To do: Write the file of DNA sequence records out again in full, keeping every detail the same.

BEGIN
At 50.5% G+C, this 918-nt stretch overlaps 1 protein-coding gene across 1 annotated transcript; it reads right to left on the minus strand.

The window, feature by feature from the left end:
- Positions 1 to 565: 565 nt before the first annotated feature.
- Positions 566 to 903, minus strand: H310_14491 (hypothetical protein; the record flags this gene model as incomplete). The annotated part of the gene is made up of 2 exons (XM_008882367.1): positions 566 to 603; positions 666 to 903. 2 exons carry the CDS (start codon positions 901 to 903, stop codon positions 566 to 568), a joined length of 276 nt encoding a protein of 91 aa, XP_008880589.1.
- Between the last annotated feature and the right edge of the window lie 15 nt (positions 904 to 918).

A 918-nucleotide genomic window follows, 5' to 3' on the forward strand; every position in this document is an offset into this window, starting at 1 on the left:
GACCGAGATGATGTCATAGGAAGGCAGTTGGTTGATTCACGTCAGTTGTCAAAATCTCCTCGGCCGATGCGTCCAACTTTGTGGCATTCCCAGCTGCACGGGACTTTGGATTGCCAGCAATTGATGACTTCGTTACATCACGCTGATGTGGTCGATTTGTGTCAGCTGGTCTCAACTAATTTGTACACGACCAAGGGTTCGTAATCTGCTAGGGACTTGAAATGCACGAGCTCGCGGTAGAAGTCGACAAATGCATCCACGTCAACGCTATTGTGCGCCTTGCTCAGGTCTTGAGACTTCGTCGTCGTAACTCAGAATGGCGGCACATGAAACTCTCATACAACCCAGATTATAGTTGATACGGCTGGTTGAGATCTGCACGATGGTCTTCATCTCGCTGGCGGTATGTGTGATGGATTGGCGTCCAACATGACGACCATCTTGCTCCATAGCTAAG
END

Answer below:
At 50.5% G+C, this 918-nt stretch overlaps 1 protein-coding gene across 1 annotated transcript; it reads right to left on the minus strand.

The window, feature by feature from the left end:
- Positions 1 to 565: 565 nt before the first annotated feature.
- Positions 566 to 903, minus strand: H310_14491 (hypothetical protein; the record flags this gene model as incomplete). The annotated part of the gene is made up of 2 exons (XM_008882367.1): positions 566 to 603; positions 666 to 903. 2 exons carry the CDS (start codon positions 901 to 903, stop codon positions 566 to 568), a joined length of 276 nt encoding a protein of 91 aa, XP_008880589.1.
- Between the last annotated feature and the right edge of the window lie 15 nt (positions 904 to 918).

A 918-nucleotide genomic window follows, 5' to 3' on the forward strand; every position in this document is an offset into this window, starting at 1 on the left:
GACCGAGATGATGTCATAGGAAGGCAGTTGGTTGATTCACGTCAGTTGTCAAAATCTCCTCGGCCGATGCGTCCAACTTTGTGGCATTCCCAGCTGCACGGGACTTTGGATTGCCAGCAATTGATGACTTCGTTACATCACGCTGATGTGGTCGATTTGTGTCAGCTGGTCTCAACTAATTTGTACACGACCAAGGGTTCGTAATCTGCTAGGGACTTGAAATGCACGAGCTCGCGGTAGAAGTCGACAAATGCATCCACGTCAACGCTATTGTGCGCCTTGCTCAGGTCTTGAGACTTCGTCGTCGTAACTCAGAATGGCGGCACATGAAACTCTCATACAACCCAGATTATAGTTGATACGGCTGGTTGAGATCTGCACGATGGTCTTCATCTCGCTGGCGGTATGTGTGATGGATTGGCGTCCAACATGACGACCATCTTGCTCCATAGCTAAG